"Collaborative Care" was the buzz word a couple of years back. I was never 100% sure it wasn't a bit like "The Recovery Model" or "Reconfiguration of Services", i.e. a good excuse for cutting State provision without anyone noticing, but in the sense that it was used to mean that people who are unwell need a circle of care rather than one great healer, I approved.
I didn't hear it directly referred to this EDIC. Hopefully that's not because the research and treatment worlds are busy working on new and improved techniques for parentectomy, but rather because it is now taken for granted, oh and because no one can possibly make any more cuts by stealth.
Hard fought for, or taken as read, collaboration isn't always easy, or right. When it is with the illness we smugly call it "collusion" as if we're always able to tell the difference between the best interests of the individual and the disease. In war, business or politics it can be referred to as "sleeping with the enemy" but who is my friend and who is my enemy?
I sniffily pooh pooh the private sector and rant against the allocation of resources that could stay within the NHS to private providers. Yet some of the most sympathetic and kind people I've talked to at conferences have been from private facilities, and anyway, the GP's surgery, the backbone of the NHS, has always been a private business. As someone who has been brought up in the ED world to seek evidence based care, I am naturally drawn to collaborating with those who aim to provide it, only, sometimes, to find that they aren't in the least bit interest in collaborating with me or mine. I was thrilled at the idea of collaboration between drugs companies and ED researchers. Think of all that lovely money, and the acceptance and fighting of stigma that it can buy. A dedicated and thinking friend was appalled.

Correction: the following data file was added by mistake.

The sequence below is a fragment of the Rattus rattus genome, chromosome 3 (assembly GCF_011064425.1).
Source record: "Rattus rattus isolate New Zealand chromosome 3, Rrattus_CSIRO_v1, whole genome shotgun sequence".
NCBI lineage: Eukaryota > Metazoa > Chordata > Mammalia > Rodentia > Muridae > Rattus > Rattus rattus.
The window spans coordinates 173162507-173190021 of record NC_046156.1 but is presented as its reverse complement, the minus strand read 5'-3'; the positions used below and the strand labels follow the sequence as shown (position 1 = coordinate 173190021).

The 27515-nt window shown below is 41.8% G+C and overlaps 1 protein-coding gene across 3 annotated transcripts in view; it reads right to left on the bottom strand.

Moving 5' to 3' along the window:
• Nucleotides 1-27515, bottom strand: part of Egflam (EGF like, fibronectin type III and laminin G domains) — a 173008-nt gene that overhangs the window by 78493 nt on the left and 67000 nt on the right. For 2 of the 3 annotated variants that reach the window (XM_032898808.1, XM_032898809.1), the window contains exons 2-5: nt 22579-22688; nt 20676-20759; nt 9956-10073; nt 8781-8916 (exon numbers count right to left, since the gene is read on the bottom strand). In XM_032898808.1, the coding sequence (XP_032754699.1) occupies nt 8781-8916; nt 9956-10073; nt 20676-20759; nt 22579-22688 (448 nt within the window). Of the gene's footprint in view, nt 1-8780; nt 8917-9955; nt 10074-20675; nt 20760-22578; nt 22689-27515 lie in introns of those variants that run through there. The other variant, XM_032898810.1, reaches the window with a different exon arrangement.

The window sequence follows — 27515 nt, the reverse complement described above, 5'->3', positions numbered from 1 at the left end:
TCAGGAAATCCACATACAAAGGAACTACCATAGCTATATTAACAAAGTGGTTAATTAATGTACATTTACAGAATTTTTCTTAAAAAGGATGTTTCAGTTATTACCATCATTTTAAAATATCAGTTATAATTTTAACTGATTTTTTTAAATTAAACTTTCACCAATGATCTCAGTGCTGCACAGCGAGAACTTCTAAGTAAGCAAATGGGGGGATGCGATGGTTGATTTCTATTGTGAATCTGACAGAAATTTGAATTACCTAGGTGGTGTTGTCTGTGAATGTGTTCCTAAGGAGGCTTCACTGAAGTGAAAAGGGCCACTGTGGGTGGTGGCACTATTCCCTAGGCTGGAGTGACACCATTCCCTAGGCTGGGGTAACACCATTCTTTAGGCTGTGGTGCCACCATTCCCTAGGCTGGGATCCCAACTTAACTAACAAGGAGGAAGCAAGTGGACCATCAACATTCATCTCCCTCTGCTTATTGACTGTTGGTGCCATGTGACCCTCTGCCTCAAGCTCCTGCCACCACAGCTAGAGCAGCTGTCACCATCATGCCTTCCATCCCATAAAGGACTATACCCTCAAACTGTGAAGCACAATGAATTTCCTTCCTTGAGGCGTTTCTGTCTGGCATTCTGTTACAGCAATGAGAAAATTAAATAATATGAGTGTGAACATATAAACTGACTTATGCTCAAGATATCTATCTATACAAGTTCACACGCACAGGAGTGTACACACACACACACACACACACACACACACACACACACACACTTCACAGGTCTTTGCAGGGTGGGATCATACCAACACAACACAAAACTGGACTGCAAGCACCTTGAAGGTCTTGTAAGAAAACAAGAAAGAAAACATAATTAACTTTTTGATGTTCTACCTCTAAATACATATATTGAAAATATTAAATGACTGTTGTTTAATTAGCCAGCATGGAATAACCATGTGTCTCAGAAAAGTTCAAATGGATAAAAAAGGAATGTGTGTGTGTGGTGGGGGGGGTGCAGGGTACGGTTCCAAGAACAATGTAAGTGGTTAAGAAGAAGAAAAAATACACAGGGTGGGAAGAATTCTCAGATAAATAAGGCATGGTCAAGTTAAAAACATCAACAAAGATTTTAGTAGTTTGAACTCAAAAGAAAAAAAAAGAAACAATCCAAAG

For what it's worth, I am delighted at the collaboration between BEAT and FEAST for EDIC that allowed me to have a fantastic time laughing and eating and sharing the secrets of having blue hair with Laura. I don't personally go for campaigns collaborating with the popular press, or centred on the fashion industry, or concentrating on teaching me to love my body, but I'm OK with the idea that others may wish to. I'm proud, when asked why my hair is blue, to give two answers. The first, to those who might have an academic interest (or cough up some money) is that it is a fund and awareness raiser for an initiative in collaboration with Kings College. The second, to family and friends, is that is is in collaboration with my dear friend Laura to honour Charlotte. Yes, both those links are the same.